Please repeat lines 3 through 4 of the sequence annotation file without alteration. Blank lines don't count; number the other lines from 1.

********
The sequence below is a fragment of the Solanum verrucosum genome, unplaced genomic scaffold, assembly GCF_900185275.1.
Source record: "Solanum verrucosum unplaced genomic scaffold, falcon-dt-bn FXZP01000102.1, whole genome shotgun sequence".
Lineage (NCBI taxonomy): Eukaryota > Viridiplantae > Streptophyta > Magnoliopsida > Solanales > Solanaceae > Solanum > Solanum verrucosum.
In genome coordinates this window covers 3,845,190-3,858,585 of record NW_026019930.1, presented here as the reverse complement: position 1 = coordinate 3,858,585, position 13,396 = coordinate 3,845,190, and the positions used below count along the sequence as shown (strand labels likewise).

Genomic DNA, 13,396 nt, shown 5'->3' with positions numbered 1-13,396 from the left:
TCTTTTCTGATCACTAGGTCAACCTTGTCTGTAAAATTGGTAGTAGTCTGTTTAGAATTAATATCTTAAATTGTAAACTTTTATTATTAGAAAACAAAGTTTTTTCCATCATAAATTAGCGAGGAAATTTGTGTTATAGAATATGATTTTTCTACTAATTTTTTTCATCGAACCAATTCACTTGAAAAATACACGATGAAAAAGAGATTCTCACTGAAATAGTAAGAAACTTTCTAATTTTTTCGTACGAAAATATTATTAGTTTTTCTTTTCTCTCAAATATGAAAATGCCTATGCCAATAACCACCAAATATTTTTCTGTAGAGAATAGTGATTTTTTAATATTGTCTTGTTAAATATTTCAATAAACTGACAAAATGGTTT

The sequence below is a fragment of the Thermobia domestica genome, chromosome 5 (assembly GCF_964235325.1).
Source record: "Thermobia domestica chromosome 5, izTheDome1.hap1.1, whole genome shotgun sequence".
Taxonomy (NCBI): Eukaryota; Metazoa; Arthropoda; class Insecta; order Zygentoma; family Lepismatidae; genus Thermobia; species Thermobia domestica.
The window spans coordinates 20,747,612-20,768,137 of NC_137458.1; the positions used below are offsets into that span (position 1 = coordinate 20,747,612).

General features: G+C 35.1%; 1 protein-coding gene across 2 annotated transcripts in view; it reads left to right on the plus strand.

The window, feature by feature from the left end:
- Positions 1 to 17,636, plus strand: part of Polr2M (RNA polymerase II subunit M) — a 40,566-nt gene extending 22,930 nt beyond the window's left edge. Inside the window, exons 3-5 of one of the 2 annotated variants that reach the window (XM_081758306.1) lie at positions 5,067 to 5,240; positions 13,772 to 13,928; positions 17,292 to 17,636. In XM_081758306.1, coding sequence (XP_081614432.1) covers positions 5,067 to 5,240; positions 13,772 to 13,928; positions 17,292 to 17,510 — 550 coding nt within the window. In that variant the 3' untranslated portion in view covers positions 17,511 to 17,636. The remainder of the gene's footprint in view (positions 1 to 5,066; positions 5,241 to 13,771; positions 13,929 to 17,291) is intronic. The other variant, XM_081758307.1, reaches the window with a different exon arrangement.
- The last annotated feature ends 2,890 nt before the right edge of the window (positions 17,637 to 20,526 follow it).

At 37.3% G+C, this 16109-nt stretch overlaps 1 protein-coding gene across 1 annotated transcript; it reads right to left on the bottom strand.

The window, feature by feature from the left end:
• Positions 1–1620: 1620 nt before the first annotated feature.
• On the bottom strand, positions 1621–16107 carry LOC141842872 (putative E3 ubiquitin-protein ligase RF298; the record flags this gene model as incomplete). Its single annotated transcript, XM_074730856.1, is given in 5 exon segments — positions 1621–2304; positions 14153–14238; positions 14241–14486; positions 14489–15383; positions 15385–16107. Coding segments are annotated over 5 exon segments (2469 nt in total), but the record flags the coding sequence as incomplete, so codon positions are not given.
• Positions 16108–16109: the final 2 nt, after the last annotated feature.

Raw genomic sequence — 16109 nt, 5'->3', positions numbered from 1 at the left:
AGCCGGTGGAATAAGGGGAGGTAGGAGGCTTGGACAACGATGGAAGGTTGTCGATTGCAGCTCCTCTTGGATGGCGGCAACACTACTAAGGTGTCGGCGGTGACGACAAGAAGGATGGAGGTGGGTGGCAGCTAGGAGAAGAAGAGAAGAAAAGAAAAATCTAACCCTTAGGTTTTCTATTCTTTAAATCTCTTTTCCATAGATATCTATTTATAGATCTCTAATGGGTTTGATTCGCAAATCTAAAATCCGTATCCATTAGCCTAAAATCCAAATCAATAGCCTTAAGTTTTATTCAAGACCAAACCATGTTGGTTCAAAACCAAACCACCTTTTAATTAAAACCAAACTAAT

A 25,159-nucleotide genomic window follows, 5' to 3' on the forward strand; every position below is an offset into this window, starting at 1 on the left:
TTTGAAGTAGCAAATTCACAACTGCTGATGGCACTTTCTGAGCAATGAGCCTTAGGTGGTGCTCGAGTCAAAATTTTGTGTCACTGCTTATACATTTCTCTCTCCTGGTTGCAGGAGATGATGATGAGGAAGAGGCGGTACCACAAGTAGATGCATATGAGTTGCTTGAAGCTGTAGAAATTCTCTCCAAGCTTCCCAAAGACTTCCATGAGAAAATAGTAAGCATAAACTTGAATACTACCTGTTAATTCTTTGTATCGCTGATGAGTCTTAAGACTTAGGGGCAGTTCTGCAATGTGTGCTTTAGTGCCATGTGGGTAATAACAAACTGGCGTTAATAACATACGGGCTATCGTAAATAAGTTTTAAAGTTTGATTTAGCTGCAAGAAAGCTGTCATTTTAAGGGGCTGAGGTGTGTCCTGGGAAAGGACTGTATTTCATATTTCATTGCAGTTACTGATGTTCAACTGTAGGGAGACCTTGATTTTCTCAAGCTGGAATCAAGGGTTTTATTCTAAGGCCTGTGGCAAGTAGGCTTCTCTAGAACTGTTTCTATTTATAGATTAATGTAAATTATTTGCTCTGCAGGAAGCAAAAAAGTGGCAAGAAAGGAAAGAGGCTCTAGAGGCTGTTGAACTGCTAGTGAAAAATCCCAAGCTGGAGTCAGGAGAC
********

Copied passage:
Lineage (NCBI taxonomy): Eukaryota > Viridiplantae > Streptophyta > Magnoliopsida > Solanales > Solanaceae > Solanum > Solanum verrucosum.
In genome coordinates this window covers 3,845,190-3,858,585 of record NW_026019930.1, presented here as the reverse complement: position 1 = coordinate 3,858,585, position 13,396 = coordinate 3,845,190, and the positions used below count along the sequence as shown (strand labels likewise).